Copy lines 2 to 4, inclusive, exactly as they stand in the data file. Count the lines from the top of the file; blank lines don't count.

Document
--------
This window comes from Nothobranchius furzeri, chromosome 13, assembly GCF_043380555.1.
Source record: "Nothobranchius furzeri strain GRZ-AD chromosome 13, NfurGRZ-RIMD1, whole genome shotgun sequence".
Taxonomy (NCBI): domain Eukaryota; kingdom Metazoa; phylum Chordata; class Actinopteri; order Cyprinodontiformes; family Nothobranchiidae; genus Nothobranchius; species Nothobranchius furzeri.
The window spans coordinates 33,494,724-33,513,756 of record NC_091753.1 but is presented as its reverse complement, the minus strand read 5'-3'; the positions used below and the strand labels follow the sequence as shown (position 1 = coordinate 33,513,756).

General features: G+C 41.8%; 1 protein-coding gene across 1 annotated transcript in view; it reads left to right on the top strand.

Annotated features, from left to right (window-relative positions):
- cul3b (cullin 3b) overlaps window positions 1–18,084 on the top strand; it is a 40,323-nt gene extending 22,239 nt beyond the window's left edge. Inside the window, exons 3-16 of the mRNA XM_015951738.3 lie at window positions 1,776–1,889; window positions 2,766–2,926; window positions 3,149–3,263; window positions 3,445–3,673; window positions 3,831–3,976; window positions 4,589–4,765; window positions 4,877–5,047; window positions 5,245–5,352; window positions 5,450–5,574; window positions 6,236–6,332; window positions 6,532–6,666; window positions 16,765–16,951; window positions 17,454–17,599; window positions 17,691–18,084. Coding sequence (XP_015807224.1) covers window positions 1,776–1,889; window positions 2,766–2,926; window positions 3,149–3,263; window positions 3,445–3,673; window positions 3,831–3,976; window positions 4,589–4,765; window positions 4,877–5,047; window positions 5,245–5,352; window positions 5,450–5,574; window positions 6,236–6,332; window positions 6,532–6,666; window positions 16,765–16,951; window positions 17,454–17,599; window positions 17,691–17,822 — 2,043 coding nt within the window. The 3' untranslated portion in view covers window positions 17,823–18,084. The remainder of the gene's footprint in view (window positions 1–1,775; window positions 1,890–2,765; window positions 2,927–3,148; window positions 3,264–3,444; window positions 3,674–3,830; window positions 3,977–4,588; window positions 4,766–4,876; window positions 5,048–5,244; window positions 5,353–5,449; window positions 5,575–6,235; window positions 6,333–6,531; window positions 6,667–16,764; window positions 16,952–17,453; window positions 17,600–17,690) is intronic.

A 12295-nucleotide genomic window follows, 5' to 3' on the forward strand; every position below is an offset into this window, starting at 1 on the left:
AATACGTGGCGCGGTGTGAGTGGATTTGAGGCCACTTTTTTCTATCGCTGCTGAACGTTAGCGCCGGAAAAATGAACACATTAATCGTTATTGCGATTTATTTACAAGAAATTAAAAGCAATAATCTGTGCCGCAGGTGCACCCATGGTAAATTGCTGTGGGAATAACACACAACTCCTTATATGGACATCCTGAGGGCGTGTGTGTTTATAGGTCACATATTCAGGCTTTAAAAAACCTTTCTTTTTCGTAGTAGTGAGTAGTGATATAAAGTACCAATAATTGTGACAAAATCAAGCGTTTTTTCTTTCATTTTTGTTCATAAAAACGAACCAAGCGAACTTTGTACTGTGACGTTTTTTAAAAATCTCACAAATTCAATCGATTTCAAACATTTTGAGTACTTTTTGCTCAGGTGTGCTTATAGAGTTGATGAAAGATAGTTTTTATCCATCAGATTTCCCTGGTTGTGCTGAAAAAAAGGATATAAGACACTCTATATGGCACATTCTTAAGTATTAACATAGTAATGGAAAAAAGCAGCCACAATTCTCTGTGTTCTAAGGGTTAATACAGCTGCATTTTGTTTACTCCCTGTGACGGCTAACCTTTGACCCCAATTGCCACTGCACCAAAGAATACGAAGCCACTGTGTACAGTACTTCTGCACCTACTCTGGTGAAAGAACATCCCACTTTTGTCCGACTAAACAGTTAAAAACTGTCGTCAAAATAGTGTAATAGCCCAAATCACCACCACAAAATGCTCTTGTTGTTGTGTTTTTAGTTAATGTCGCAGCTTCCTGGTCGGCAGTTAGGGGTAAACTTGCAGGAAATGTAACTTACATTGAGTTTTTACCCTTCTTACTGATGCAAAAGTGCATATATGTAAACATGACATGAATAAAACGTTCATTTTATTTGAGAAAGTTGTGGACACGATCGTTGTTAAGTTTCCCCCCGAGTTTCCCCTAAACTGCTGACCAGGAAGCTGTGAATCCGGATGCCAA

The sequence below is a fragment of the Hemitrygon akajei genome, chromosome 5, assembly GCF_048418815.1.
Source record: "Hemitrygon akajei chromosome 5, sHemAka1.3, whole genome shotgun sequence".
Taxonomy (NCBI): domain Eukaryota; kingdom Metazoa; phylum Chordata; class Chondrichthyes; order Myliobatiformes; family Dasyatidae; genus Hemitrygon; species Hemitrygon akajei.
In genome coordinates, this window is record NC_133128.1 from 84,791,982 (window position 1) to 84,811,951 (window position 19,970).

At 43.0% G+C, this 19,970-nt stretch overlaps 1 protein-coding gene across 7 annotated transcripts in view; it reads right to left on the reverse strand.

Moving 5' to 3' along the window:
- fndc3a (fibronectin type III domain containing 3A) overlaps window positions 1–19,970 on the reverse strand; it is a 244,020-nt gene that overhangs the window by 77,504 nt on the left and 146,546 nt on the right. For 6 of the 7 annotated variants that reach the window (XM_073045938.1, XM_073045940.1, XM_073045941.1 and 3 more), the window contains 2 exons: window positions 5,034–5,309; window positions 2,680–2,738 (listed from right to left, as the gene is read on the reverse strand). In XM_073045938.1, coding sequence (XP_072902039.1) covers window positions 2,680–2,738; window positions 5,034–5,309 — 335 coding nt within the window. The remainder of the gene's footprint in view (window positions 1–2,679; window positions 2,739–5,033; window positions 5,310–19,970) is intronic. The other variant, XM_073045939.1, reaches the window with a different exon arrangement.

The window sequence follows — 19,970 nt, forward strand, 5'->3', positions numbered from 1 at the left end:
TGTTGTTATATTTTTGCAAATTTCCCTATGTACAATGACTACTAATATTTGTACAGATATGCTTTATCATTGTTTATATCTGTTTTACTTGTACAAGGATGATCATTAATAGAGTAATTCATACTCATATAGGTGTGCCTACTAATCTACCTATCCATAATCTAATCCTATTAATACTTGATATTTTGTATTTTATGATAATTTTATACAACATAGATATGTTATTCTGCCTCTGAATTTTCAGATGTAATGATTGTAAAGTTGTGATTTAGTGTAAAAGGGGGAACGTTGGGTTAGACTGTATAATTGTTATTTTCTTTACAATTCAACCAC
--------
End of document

Source record: "Nothobranchius furzeri strain GRZ-AD chromosome 13, NfurGRZ-RIMD1, whole genome shotgun sequence".
Taxonomy (NCBI): domain Eukaryota; kingdom Metazoa; phylum Chordata; class Actinopteri; order Cyprinodontiformes; family Nothobranchiidae; genus Nothobranchius; species Nothobranchius furzeri.
The window spans coordinates 33,494,724-33,513,756 of record NC_091753.1 but is presented as its reverse complement, the minus strand read 5'-3'; the positions used below and the strand labels follow the sequence as shown (position 1 = coordinate 33,513,756).